Also today at work I meet many young women who studied Computer Science but choose not to start programming jobs and instead take on other roles at the company. I mentored one young girl fresh out of the academy for 6 months and tried to inspire her to learn coding and pursue a career as a programmer but she decided eventually to go back to university and study archaeology. Her heart was always with archaeology but she tried computer science because it’s a good path for the future. I also tried many times to convince my female colleagues in the integration test team to start coding but so far without success.

Changing the minds of adults when they already made up their mind about something is very hard. This is why it is so important to start at an early age and the new initiative for Girl Day, coming up on February 25th, that Teza is currently involved in helps with exactly that. Girl Day takes place during Engineers Week, a week dedicated to getting kids interested in engineering and celebrating the difference engineers make in the world. Girl Day is a special day devoted to showing girls the creative side of engineering and inspiring them to pursue engineering careers.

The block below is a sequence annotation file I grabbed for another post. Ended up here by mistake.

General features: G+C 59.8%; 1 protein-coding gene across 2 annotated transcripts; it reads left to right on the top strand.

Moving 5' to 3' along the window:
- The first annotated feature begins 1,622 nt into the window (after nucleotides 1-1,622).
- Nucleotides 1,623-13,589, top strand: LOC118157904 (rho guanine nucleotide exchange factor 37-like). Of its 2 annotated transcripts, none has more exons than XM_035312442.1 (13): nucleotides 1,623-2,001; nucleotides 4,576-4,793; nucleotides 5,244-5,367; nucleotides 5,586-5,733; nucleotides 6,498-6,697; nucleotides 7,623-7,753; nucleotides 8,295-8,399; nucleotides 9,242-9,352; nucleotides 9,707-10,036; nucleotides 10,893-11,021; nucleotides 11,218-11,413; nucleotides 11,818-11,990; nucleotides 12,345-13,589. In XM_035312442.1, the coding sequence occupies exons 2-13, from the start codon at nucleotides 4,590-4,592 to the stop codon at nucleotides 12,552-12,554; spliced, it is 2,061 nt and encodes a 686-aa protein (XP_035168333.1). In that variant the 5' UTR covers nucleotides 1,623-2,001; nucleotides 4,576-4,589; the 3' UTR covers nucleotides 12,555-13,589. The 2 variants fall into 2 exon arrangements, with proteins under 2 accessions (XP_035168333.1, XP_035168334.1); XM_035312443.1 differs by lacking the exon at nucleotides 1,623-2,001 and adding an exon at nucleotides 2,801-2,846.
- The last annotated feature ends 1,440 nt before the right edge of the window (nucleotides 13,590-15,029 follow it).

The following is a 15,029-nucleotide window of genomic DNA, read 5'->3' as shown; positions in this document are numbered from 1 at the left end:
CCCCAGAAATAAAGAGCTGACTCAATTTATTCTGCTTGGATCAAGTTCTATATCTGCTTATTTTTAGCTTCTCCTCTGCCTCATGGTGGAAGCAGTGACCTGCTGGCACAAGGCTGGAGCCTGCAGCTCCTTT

Girl’s Day is also in Europe an important initiative and it is a nationwide vocational orientation for girls starting from 5th grade with the opportunity to learn and test technical professions.

Also the company that I work for focuses on inspiring more girls to choose computing fields, participates in the Girl’s Day initiative and encourages women at the work place and in technical fields. Meet ups with women and for women are organized every month where we discuss different topics related to women at the work place and women in STEM. The company also provides many possibilities for new parents, both mommies and daddies, to juggle both business and personal life with paid maternity leave, parental leave and flexible part-time work hours.